In case you were wondering, Portland’s bike racing scene is alive and well. Turnout at early season races has everyone buzzing and last night’s huge crowds at the Monday Night PIR race will continue that narrative.
Portland International Raceway (PIR) is built on a place that used to be known as Vanport, a city built around public housing for shipbuilders that thrived in the 1940s before it was wiped out by a flood. By the 1960s, car enthusiasts discovered its flat paved roads and several acres of the land were developed into a racetrack. On Monday nights in spring that racetrack and its perfectly paved roads are filled with bicycle riders. Last night was the second of seven weeks where the loud motors of car engines are replaced by the whir of freewheels and gasoline is replaced by water as the main fuel of racers.
I love being out at PIR. It’s more of a natural area than most people realize. The land west of I-5 between Marine Drive and the Columbia Slough is dotted with lakes and wetlands, many of which are still thriving thanks to most of the land still being relatively undeveloped. It’s a beautiful backdrop for a bicycle race. The fact that cars usually dominate the track, makes it all the more sweet to watch human-powered racing machines fly over the roads.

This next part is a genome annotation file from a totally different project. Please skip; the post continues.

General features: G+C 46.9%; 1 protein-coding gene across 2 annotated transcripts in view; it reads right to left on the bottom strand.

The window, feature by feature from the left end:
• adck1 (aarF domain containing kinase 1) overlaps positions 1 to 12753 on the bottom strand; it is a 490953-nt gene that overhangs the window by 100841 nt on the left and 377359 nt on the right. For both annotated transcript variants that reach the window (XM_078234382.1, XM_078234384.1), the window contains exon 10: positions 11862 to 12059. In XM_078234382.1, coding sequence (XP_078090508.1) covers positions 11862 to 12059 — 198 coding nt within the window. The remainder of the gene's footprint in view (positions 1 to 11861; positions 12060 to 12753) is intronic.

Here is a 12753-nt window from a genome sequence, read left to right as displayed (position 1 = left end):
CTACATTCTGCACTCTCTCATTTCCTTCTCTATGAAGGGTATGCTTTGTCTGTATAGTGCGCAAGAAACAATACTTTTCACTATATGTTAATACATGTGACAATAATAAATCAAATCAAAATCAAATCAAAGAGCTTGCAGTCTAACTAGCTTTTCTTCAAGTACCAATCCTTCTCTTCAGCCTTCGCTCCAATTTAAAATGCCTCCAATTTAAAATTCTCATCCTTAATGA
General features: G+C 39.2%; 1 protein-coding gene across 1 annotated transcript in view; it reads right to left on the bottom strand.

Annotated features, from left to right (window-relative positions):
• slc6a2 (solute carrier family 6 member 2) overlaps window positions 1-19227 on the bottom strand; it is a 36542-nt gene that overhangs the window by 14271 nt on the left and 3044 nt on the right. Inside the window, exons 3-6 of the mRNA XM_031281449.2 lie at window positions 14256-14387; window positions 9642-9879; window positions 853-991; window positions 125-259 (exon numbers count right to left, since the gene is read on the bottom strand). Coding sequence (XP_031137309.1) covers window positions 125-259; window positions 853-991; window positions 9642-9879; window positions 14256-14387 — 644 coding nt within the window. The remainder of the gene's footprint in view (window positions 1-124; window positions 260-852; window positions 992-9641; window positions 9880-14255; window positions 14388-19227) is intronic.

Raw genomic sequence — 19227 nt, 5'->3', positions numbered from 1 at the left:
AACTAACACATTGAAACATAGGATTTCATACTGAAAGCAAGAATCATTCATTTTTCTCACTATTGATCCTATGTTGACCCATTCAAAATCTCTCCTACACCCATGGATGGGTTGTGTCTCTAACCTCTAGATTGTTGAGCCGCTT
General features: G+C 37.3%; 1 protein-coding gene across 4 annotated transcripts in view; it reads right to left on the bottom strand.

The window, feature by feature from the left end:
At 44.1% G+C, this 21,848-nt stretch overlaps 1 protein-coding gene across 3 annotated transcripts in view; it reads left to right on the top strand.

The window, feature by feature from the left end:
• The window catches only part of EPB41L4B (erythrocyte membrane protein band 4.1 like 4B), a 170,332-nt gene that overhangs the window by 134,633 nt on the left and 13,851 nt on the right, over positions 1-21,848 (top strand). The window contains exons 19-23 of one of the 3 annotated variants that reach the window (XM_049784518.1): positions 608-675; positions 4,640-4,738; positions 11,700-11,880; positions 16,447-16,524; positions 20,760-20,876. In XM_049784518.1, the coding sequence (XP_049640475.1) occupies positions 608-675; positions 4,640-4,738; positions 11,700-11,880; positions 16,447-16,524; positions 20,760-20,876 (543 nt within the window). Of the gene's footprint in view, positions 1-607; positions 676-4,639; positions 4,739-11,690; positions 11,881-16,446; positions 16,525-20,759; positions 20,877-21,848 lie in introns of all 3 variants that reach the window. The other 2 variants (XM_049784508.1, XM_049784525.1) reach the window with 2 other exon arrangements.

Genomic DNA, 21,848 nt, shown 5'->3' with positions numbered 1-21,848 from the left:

For bike racers, it’s a very hard course because there’s nowhere to hide from the wind. The wide open land, long straightaways, and lack of sharp turns, means that survival is only guaranteed if you are well tucked into the pack. The loud “whooosh” the pack makes is a reminder of how much wind it breaks for those inside. Despite the race’s unforgiving elements, I saw a huge range of people giving it a go. On any given Monday night, you’ll see some folks at their first-ever race and others who’ve ridden at elite levels. One thing they all have in common when the whistle blows and the lap cards fly is the pain they feel and the dedication they have to push through it and reach the finish. This experience creates a natural bond between everyone that has shared it, and there’s a strong local community of bike racers as a result.
These folks take part in a beautiful sport. The colors of their uniforms and wind-cheating bicycles cut through the landscape, propelled by nothing other than their own power pushing forward a simple drivetrain of gears and a chain. Floating through space, often on free energy supplied by the peloton, racers escape the ordinary. At PIR on Mondays you can almost do that one thing so many of us have dreamed about since we were kids. You can actually fly!